Now it is time to engage again as Congress returns on Tuesday to swear in the members and to vote for Speaker of the House. Please call or write an email to Andy Harris encouraging him to vote for a new speaker. It only takes 29 congressmen to block Boehner’s re-election as speaker. Once he is blocked, the opportunity is there for a new person to step up.

I am aware that it is potentially politically dangerous for Andy Harris to vote against Boehner. If Boehner were to win anyway, then he can retaliate by removing people from their prestigious positions. Andy Harris is on the appropriations committee, one of the most powerful committees. However, we did not vote for Andy Harris so that he could protect his political power in DC. We voted for Andy Harris to stop the Obama agenda. Boehner has been completely ineffectual in stopping Obama.

So, Andy Harris, will you listen to the people who got you elected and take the difficult step of voting against Boehner or will you continue to follow him?

Your CRomnibus vote was very discouraging to your conservative base. Do we really think that you and Boehner will suddenly get the courage to block the funding of Homeland Security in February? Do you think that blocking funding for that is easier than refusing the whole 1000 page monstrosity called cromnibus?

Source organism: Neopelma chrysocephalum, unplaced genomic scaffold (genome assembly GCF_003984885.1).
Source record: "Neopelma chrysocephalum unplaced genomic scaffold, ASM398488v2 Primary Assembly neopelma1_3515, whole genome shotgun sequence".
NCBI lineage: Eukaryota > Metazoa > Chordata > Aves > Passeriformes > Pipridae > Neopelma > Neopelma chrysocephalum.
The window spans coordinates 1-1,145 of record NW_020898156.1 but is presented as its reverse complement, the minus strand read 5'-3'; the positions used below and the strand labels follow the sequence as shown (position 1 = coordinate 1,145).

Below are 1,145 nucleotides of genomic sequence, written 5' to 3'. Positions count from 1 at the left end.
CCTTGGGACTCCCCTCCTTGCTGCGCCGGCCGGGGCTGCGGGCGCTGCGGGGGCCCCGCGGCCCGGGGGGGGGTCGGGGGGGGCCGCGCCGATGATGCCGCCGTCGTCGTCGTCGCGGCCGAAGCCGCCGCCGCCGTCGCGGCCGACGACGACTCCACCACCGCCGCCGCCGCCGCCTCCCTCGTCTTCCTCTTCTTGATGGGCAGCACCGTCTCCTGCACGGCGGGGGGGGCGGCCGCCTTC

No, the excuses keep coming as the can is kicked down the road over and over again. Now is the time for you to stand up and fight for us.

Please do contact Andy Harris at: (202) 225-5311. (Emphasis mine.)

And here’s my own message to the Congressman:

For too long we have heard excuse after excuse from your leadership, accompanied by the promise to fight at the next critical juncture. If the Republicans want to be the opposition party they were elected by We the People to be, then they need to show some opposition on Obamacare, on securing the border and addressing executive actions further encouraging the torrent of illegal immigration, and on spending beyond our means. Collectively, you will be painted as a “do-nothing Congress” by the President, Democrats, and media (but I repeat myself) anyway so just pass those common-sense measures and dare Obama to veto them.

In short, we want a Speaker of the House with the backbone to stand up to Barack Obama so we demand you withhold your vote from John Boehner. It’s worth pointing out that a 2016 Congressional run from a conservative member of the Maryland General Assembly is possible and doable – just as you did against a sitting Wayne Gilchrest when you were first nominated in 2008. Certainly there would be a monetary disadvantage for the challenger, but in my opinion no one should be immune from a serious primary challenge – particularly if he or she isn’t listening to the wishes of the district being represented. A poll cited by Jim Geraghty of National Review Online shows 60% of Republicans would “probably” or “definitely” replace Boehner as Speaker. Even as an Ohio native, count me as a “definite.”